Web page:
Another complicating factor in Florida Keys rainy-season weather forecasting is the absence of the sea breezes which modulate daily rainfall patterns over much of the Florida Peninsula.  The accompanying graph illustrates the influence that Florida Peninsular sea breezes have on the daily rainfall patterns at mainland South Florida locations versus Key West.  Note that at Fort Myers, Miami, and Fort Lauderdale, rain chances spike during the afternoon hours as sea breezes develop at the coast, and help initiate showers and thunderstorms through lifting of the hot, moist air at the surface.  Sea breezes of such intensity do not occur in the Florida Keys where surrounding waters keep the island air slightly cooler than over mainland South Florida.  In fact, the hourly relative frequencies of rain, or “rain chances” at Key West show little or no pattern during the 24-hour day, with rain about as likely to occur during the dark of night as it is during the middle of the afternoon.

Despite the “unpredictability” of rain in the Keys, the climate statistics do offer some useful insight, mainly related to the “steering” winds of the lower atmosphere (surface to about 10,000 feet elevation).  The most common steering wind regimes are when winds are blowing out of the east and southeast (not surprising given the Keys’ location at the northern fringe of the tropical trade-wind belt).  However, the “wettest” wind regime is when winds are blowing from the northeast.  In this regime, sea-breeze thunderstorms move southwestward off the Everglades toward the Keys; in addition, lines of cumulus clouds, showers, and thunderstorms can develop along or parallel to the Keys archipelago which runs east-northeast to west-southwest.  The least common and driest rainy-season wind regime is when winds are blowing out of the northwest.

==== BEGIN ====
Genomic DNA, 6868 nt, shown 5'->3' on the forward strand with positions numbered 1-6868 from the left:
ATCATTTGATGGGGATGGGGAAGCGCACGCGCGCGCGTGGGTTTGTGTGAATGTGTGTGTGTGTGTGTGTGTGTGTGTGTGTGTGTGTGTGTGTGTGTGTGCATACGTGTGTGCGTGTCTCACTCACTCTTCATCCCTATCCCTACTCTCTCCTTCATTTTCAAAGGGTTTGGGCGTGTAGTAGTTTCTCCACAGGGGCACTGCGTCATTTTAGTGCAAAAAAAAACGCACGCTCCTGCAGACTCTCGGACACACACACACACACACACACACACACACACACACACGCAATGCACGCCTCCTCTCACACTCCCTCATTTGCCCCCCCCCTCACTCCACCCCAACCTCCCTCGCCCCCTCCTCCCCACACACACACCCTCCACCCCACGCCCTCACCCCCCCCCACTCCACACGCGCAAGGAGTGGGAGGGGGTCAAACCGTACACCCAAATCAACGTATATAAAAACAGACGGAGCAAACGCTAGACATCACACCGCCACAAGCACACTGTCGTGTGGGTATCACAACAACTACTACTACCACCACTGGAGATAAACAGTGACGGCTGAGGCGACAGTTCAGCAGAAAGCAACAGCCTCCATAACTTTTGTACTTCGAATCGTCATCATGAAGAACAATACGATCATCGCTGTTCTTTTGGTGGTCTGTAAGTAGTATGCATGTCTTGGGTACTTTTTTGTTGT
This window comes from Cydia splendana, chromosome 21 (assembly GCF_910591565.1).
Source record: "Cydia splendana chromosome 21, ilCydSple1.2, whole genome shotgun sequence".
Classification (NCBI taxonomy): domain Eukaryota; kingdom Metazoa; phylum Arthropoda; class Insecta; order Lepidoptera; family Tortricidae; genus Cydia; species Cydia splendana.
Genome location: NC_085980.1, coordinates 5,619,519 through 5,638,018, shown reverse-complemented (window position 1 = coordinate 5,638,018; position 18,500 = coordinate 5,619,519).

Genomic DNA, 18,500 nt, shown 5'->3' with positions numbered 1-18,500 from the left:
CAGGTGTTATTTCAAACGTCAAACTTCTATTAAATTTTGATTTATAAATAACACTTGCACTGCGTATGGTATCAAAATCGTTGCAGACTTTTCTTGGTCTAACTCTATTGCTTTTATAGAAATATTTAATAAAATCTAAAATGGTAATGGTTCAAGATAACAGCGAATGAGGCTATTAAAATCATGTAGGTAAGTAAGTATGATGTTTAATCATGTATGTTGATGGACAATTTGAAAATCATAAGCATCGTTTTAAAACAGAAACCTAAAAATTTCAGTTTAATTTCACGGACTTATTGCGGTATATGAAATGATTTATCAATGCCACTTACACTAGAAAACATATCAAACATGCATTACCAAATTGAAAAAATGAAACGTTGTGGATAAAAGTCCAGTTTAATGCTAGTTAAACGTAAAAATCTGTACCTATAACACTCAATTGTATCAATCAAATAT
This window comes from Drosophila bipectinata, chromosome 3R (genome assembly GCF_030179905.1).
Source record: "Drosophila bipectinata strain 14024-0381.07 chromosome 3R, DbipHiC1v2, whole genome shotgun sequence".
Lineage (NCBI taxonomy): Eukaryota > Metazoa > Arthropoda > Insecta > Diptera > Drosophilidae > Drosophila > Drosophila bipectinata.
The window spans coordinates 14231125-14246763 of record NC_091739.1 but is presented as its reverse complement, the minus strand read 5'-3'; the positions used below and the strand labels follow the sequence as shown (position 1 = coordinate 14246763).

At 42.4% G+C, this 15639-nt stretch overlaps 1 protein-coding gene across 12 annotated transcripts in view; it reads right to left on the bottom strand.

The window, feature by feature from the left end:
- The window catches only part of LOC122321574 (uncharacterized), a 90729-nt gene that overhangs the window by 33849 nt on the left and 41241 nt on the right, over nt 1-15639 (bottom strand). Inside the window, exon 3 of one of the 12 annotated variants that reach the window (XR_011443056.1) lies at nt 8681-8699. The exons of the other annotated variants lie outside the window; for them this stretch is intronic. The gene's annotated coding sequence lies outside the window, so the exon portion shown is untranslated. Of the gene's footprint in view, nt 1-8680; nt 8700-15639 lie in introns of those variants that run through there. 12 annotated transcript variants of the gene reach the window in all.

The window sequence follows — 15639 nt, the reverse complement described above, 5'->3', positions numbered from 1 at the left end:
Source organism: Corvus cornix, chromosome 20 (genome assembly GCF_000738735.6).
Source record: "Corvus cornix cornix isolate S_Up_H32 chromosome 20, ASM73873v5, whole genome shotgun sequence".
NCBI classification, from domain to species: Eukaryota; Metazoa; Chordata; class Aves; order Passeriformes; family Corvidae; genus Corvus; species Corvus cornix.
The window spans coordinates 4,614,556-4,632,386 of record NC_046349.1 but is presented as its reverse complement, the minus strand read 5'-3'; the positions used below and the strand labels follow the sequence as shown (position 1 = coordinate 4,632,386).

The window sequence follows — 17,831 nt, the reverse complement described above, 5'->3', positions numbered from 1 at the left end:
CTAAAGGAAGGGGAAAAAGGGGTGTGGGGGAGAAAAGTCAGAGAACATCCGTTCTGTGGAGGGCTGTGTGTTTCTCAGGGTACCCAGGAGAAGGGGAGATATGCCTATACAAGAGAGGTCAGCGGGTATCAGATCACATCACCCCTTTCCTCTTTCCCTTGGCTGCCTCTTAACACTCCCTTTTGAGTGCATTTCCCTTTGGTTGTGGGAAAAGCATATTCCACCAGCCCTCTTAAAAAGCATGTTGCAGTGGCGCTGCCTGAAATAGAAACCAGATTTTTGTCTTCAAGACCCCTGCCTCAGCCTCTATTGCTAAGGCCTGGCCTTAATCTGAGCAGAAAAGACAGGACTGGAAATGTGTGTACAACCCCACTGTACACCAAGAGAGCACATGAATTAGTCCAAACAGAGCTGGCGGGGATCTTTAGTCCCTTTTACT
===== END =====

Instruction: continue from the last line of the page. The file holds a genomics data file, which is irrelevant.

The most effective means by which forecasters have come up with to communicate the likelihood for “measurable” rain (0.01 inch) are probabilities.  The daily forecast communicates the chance of rain for a 12-hour period (6:00 a.m. to 6:00 p.m. or 6:00 p.m. to 6:00 a.m.) at any point in the forecast area.  In marine and aviation products, “coverage” terms typically have been used due to the transient nature of these users.  Examples include:  “numerous showers”, “scattered showers”, or “isolated thunderstorms”.  Here, these coverage terms are equated to ranges of probabilities (“isolated” = less than 25 percent; “scattered” = 25–54%; “numerous” = 55–79%; and categorical (e.g., “showers”) = 80% or greater).

For more immediate decision making, the “Short Term Forecast” is available, usually once per hour, offering an assessment of location, timing, and impacts of rain and storm areas based on Doppler radar interpretation.  Of course, the National Weather Service Doppler Radar images are available in near real time for any and all to see as well.  These sources are available online here:

Short Term Forecast:
http://forecast.weather.gov/product.php?site=NWS&product=NOW&issuedby=KEY

National Weather Service Key West
Doppler Radar Data:

http://radar.weather.gov/radar.php?rid=byx
Remember to check the radar and the forecast before heading out on the water, and as always, be weather-ready, and stay safe!




Chip Kasper
Chip Kasper

Author

Chip is a senior forecaster and marine program meteorologist at the NOAA/National Weather Service Forecast Office in Key West. The National Weather Service provides weather, water, and climate information for the protection of life and property on land and at sea. Email Chip at kennard.kasper@noaa.gov.